M Hofferber Books



Walking Seasonal Roads

by Mary A. Hood

 
Seasonal roads are defined as one-lane dirt roads not maintained during the winter. They function as connectors linking farmers to their fields, neighbors to neighbors, or two more well-traveled roads to each other. Some access hunting lands and recreational areas. Some pass by cemeteries, allowing people to visit and honor their dead. They can be abandoned as people move and towns fade. In every incarnation, the seasonal road touches the land in a gentler way than do other roads.




Having traveled nearly every seasonal road in Steuben County, New York, Hood finds they provide the ideal vantage to contemplate the meaning of place, offering intimate contact with plant and wildlife and the beauty of a rural landscape.

Each road reveals how our land is used, how our land is protected, and how environmental factors have impacted the land. As a literary naturalist, Hood reflects on endangered species and invasive species, as well as on issues of conservation and sustainability. From state forests to potato fields, from development along Keuka Lake to vineyards, from old family cemeteries to logging sites, Walking Seasonal Roads is a celebration and an honoring of the rural and the regionalism of place, illustrating the ways we connect to our home and to each other.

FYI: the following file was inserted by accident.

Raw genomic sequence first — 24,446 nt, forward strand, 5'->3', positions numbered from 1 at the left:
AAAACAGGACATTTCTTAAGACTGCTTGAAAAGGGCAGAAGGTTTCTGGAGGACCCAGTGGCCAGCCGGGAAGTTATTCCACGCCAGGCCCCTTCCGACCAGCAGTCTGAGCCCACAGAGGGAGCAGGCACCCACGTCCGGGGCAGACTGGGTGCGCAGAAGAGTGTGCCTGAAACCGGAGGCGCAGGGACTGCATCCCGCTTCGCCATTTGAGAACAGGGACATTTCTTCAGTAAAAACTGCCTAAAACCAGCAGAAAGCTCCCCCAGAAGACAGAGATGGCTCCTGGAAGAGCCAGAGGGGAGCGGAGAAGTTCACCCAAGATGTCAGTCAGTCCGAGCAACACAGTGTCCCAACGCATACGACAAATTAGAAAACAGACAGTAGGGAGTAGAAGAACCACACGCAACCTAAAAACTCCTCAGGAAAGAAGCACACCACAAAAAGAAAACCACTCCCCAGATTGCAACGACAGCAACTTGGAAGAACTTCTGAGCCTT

Walking Seasonal Roads
Walking Seasonal Roads
by Mary A. Hood

Syracuse University Press, 2012
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Reviewed in
The Nature Pages

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